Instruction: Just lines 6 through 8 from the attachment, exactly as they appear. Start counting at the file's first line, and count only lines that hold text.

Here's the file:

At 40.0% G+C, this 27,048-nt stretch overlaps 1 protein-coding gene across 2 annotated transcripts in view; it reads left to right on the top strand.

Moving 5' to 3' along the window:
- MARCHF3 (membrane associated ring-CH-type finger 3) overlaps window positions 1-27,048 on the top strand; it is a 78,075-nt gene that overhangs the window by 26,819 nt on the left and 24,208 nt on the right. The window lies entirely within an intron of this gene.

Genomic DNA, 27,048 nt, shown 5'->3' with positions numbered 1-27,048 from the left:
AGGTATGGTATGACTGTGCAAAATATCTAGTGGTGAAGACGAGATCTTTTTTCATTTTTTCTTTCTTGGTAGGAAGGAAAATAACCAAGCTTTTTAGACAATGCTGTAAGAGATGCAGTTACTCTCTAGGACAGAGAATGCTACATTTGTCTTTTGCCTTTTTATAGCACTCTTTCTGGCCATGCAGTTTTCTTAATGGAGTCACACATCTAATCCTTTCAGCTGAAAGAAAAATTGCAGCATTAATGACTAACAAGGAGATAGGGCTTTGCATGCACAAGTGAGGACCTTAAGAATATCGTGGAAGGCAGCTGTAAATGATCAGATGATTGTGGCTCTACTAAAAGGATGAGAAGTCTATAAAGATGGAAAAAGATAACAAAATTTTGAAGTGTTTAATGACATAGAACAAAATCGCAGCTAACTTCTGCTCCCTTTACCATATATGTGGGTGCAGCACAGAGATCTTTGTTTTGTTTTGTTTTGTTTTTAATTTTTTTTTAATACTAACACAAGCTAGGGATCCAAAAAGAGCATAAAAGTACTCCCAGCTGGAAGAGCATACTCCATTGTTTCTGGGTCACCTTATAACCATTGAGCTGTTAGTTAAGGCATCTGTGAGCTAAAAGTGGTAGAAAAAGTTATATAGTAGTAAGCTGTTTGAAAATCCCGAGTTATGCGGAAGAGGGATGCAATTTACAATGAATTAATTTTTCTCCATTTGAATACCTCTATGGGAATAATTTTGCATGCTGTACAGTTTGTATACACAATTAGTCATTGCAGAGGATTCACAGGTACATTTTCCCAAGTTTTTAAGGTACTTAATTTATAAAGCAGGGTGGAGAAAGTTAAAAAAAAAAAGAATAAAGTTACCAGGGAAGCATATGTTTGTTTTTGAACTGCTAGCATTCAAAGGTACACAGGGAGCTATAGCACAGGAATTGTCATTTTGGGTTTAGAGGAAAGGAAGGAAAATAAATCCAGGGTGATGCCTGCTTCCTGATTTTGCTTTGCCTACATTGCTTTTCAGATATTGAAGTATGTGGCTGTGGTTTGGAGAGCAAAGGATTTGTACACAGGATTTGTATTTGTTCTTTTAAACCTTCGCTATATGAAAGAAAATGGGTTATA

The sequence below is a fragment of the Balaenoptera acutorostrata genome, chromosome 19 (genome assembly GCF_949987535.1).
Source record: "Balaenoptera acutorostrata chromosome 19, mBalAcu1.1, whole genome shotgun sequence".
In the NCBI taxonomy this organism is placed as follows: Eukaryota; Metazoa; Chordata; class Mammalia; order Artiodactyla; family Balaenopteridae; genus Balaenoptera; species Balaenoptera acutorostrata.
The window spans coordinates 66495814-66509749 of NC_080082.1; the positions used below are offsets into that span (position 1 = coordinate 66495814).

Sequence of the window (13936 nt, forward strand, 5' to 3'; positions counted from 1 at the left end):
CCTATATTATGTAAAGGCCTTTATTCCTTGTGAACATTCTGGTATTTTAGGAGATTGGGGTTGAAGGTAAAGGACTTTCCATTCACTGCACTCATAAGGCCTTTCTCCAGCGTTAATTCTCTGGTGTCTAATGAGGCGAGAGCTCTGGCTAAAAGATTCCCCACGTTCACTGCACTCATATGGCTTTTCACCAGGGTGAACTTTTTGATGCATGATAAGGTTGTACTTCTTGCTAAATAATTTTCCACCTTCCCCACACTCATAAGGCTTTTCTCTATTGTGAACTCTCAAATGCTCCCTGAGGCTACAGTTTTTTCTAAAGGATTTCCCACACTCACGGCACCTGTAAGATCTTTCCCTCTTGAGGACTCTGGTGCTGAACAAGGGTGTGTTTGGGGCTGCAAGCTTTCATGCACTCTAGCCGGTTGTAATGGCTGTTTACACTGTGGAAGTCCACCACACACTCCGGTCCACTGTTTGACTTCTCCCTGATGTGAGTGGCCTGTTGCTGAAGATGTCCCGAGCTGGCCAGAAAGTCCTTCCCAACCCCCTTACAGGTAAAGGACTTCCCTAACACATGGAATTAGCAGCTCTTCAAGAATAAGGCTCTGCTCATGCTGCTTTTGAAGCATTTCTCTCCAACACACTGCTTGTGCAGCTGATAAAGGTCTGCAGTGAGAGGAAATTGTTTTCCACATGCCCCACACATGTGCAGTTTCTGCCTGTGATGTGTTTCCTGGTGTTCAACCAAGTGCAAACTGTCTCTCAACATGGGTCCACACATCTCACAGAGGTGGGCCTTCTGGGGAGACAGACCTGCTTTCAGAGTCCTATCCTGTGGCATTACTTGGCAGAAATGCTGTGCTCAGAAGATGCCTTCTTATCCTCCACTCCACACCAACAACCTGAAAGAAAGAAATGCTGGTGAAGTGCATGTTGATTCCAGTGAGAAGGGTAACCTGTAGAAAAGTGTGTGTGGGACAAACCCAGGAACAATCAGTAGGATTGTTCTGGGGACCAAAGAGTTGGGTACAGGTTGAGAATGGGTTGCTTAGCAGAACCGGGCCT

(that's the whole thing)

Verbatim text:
The sequence below is a fragment of the Balaenoptera acutorostrata genome, chromosome 19 (genome assembly GCF_949987535.1).
Source record: "Balaenoptera acutorostrata chromosome 19, mBalAcu1.1, whole genome shotgun sequence".
In the NCBI taxonomy this organism is placed as follows: Eukaryota; Metazoa; Chordata; class Mammalia; order Artiodactyla; family Balaenopteridae; genus Balaenoptera; species Balaenoptera acutorostrata.